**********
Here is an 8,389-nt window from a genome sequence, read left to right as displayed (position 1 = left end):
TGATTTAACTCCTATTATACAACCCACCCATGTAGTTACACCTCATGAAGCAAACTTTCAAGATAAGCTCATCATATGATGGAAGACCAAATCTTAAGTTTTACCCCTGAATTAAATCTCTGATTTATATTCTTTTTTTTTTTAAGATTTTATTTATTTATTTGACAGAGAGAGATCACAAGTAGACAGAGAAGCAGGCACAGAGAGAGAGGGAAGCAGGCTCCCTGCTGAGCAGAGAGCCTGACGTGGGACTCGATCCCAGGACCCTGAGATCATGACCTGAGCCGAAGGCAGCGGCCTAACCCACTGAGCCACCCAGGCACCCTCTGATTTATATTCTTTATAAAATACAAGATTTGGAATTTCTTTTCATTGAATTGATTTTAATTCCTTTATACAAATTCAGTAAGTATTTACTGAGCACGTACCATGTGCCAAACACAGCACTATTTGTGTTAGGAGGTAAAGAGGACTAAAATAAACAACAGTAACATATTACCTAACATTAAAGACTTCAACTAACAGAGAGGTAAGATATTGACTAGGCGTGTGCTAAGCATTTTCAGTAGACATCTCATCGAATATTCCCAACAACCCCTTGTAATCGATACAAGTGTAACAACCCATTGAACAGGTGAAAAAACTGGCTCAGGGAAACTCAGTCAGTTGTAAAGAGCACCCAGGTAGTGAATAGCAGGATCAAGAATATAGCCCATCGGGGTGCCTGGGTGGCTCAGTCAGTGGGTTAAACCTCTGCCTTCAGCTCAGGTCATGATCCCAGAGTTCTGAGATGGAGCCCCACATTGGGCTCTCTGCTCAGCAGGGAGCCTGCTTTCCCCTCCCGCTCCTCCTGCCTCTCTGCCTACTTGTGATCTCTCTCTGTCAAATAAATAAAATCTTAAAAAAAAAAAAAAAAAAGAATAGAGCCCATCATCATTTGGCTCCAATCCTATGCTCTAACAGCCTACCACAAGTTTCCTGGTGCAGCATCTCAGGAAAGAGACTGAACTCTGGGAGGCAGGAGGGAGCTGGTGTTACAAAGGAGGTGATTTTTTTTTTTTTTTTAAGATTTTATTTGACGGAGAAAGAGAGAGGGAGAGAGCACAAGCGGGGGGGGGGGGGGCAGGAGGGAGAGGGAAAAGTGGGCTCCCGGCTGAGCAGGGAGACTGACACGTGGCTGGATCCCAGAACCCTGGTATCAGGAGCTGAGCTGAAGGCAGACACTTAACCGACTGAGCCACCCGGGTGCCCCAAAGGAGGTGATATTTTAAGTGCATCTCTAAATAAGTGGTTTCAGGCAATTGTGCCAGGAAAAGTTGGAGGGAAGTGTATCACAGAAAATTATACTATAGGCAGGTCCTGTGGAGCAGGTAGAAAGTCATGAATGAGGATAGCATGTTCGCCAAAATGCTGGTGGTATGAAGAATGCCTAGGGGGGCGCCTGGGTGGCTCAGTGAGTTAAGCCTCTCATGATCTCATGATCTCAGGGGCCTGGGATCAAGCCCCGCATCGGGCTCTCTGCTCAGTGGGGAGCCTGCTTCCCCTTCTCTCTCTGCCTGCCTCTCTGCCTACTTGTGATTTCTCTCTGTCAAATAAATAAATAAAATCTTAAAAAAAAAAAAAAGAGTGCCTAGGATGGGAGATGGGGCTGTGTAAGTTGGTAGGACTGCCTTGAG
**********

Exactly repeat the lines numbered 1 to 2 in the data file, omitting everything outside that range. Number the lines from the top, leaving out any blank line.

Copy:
Here is an 8,389-nt window from a genome sequence, read left to right as displayed (position 1 = left end):
TGATTTAACTCCTATTATACAACCCACCCATGTAGTTACACCTCATGAAGCAAACTTTCAAGATAAGCTCATCATATGATGGAAGACCAAATCTTAAGTTTTACCCCTGAATTAAATCTCTGATTTATATTCTTTTTTTTTTTAAGATTTTATTTATTTATTTGACAGAGAGAGATCACAAGTAGACAGAGAAGCAGGCACAGAGAGAGAGGGAAGCAGGCTCCCTGCTGAGCAGAGAGCCTGACGTGGGACTCGATCCCAGGACCCTGAGATCATGACCTGAGCCGAAGGCAGCGGCCTAACCCACTGAGCCACCCAGGCACCCTCTGATTTATATTCTTTATAAAATACAAGATTTGGAATTTCTTTTCATTGAATTGATTTTAATTCCTTTATACAAATTCAGTAAGTATTTACTGAGCACGTACCATGTGCCAAACACAGCACTATTTGTGTTAGGAGGTAAAGAGGACTAAAATAAACAACAGTAACATATTACCTAACATTAAAGACTTCAACTAACAGAGAGGTAAGATATTGACTAGGCGTGTGCTAAGCATTTTCAGTAGACATCTCATCGAATATTCCCAACAACCCCTTGTAATCGATACAAGTGTAACAACCCATTGAACAGGTGAAAAAACTGGCTCAGGGAAACTCAGTCAGTTGTAAAGAGCACCCAGGTAGTGAATAGCAGGATCAAGAATATAGCCCATCGGGGTGCCTGGGTGGCTCAGTCAGTGGGTTAAACCTCTGCCTTCAGCTCAGGTCATGATCCCAGAGTTCTGAGATGGAGCCCCACATTGGGCTCTCTGCTCAGCAGGGAGCCTGCTTTCCCCTCCCGCTCCTCCTGCCTCTCTGCCTACTTGTGATCTCTCTCTGTCAAATAAATAAAATCTTAAAAAAAAAAAAAAAAAAGAATAGAGCCCATCATCATTTGGCTCCAATCCTATGCTCTAACAGCCTACCACAAGTTTCCTGGTGCAGCATCTCAGGAAAGAGACTGAACTCTGGGAGGCAGGAGGGAGCTGGTGTTACAAAGGAGGTGATTTTTTTTTTTTTTTTAAGATTTTATTTGACGGAGAAAGAGAGAGGGAGAGAGCACAAGCGGGGGGGGGGGGGGCAGGAGGGAGAGGGAAAAGTGGGCTCCCGGCTGAGCAGGGAGACTGACACGTGGCTGGATCCCAGAACCCTGGTATCAGGAGCTGAGCTGAAGGCAGACACTTAACCGACTGAGCCACCCGGGTGCCCCAAAGGAGGTGATATTTTAAGTGCATCTCTAAATAAGTGGTTTCAGGCAATTGTGCCAGGAAAAGTTGGAGGGAAGTGTATCACAGAAAATTATACTATAGGCAGGTCCTGTGGAGCAGGTAGAAAGTCATGAATGAGGATAGCATGTTCGCCAAAATGCTGGTGGTATGAAGAATGCCTAGGGGGGCGCCTGGGTGGCTCAGTGAGTTAAGCCTCTCATGATCTCATGATCTCAGGGGCCTGGGATCAAGCCCCGCATCGGGCTCTCTGCTCAGTGGGGAGCCTGCTTCCCCTTCTCTCTCTGCCTGCCTCTCTGCCTACTTGTGATTTCTCTCTGTCAAATAAATAAATAAAATCTTAAAAAAAAAAAAAAGAGTGCCTAGGATGGGAGATGGGGCTGTGTAAGTTGGTAGGACTGCCTTGAG